And, alarmingly, what we're now witnessing among hundreds of recruits to the Army who articulate hate, and are still allowed to remain in uniform, is an acceptance of the simple, heinous fact that war is, after all, the ultimate hate crime, and that theirs is the same kind of conceptual contagion that was instrumental in the most brutal, and barbarous crimes ever committed by this race.

If there is any good news to come of this whole mess, in Iraq, it is that more and more youngsters, in this country, are learning to "just say no" to battle which is now, as it has always been, not about honor, but about doing the rich man's dirty work.

Wednesday, July 05, 2006

A word of advice from Albert Einstein...

On this day after Independence Day, and North Korea's test launch of 7 missiles over Japan, some thoughts about this administration's handling of foreign affairs come to mind. If it were possible to resurrect one of the greatest minds of this millenium, and escort him to the Oval Office to meet with President Bush, he might say, as he has before:

"It's not that I'm so smart. It's just that I stay with problems longer." Albert Einstein

Sunday, July 02, 2006

Too Many Tragedies, Too Little Time...

Do you remember where you were on the morning of October 3, 1995 when the "Not Guilty" verdict was announced to a packed courtroom, and criminal charges against O.J. Simpson were dropped? Okay, now how many of you remember where you were on December 7, 1989? 12/7/89 was the day that Carlos DeLuna was executed, in Texas, for the murder of Wanda Lopez in Corpus Christi a crime for which, according to the Chicago Tribune, he was posthumously vindicated.

On that chilly October morning, in 1995, I happened to be in the midst of one of my many bicoastal incarnations, this time as an advertising sales representative for a Queens newspaper, and was between appointments. While walking down Bell Boulevard, I passedthere was a packed coffee shop with about a dozen people glued to a television screen, and even more folks congregating outside.

I poked my head in, and asked a guy sitting at the counter, "what's going on?" "Shhhhhhh," he admonished me, "they're about to read the verdict in the O.J. trial;" "How do you find on the charge of first degree murder: "Not guilty, your honor, "and so on, and after each verdict was read, there would be this gut wrenching a cappella scream from the peanut gallery "Oh my gawd, no!" One woman literally went so far as to rush out onto the street, and I ran after her. She was downright hysterical. "Oh my gawd, oh my gawd, this is America, how can they let this happen? He's guilty as sin, he's guilty as sin. How can they let him walk?" Trying to calm her down, I explained that this is the criminal justice system we have, a person must be proven guilty beyond a reasonable doubt, the burden must be on the prosecutor to establish guilt, and that if it takes one guilty man walking free to keep an innocent man from being put to death, then so be it. I believed that then, I believe that now.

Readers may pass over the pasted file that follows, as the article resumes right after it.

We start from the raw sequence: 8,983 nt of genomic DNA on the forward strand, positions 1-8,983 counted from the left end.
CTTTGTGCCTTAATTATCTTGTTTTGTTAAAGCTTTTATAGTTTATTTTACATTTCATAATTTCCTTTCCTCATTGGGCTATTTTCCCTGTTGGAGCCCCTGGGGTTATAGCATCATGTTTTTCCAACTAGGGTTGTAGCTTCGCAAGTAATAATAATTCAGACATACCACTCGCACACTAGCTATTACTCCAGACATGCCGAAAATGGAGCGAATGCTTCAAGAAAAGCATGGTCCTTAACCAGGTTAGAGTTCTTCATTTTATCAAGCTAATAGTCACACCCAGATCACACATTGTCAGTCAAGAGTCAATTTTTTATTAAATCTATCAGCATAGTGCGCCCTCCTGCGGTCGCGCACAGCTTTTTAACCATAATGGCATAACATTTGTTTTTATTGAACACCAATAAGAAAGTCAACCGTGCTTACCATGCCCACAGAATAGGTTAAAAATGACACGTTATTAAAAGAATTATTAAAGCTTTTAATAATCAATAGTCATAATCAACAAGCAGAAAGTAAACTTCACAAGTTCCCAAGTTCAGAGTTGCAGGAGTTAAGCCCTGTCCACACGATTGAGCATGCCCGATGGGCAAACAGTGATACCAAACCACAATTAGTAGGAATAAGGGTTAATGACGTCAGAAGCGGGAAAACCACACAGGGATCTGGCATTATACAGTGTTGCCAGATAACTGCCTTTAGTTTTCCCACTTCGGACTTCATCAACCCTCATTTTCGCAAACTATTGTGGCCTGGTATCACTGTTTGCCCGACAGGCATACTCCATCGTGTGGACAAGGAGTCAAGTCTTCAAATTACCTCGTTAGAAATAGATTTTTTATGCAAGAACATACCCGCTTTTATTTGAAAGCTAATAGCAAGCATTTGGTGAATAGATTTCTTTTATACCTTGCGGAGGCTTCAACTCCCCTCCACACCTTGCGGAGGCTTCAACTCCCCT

Oh what a difference a decade makes. So-called "victim's rights" have, in some cases, changed the equation such that the presumption of innocence has gone the way of Grimm's fairy tales. As a society, we have become so adept at compartmentalizing that we think of torture as something confined to prisons and detention centers, in Iraq, Afghanistan, and Cuba, and not as a systemic ingredient in everyday incarceration in our own country. The media has become so hyperfocused on foreign affairs that it often ignores, or understates, denials of due process, sloppy Miranda, and wrongful conviction. Make no mistake, the face of wrongful conviction is as inescapable on death row as smog, in L.A., on a hot summer day. It is your face, it is my face, it is the face of the boy next door, or that of his sister.

How neatly the judicial system has come to accept confession as a staple of culpability without factoring in that there are those who, for some inexplicable and ineffable reason, feel guilty--no matter what the crime, guilty for simply having been born. Yet, we as a culture, were naive enough to believe in lie detector tests, for generations, until, only recently, when science has admitted that the results of polygraphs are, at best, questionable.

If you shone a light in my eyes, and pulled a rope tight around my feet, so tight I could feel it cut my skin, started to mess around with your belt like you were preparing to sock me with it, promised to keep me up for weeks, and deprive me of all but water and burnt toast for days on end, kept interrogating me for hours and hours, not even letting me get up to use the bathroom, I suppose I'd confess, too. Given enough sleep and food deprivation and, given you're convincing enough, I might even begin to believe my confession myself, that's the scary part.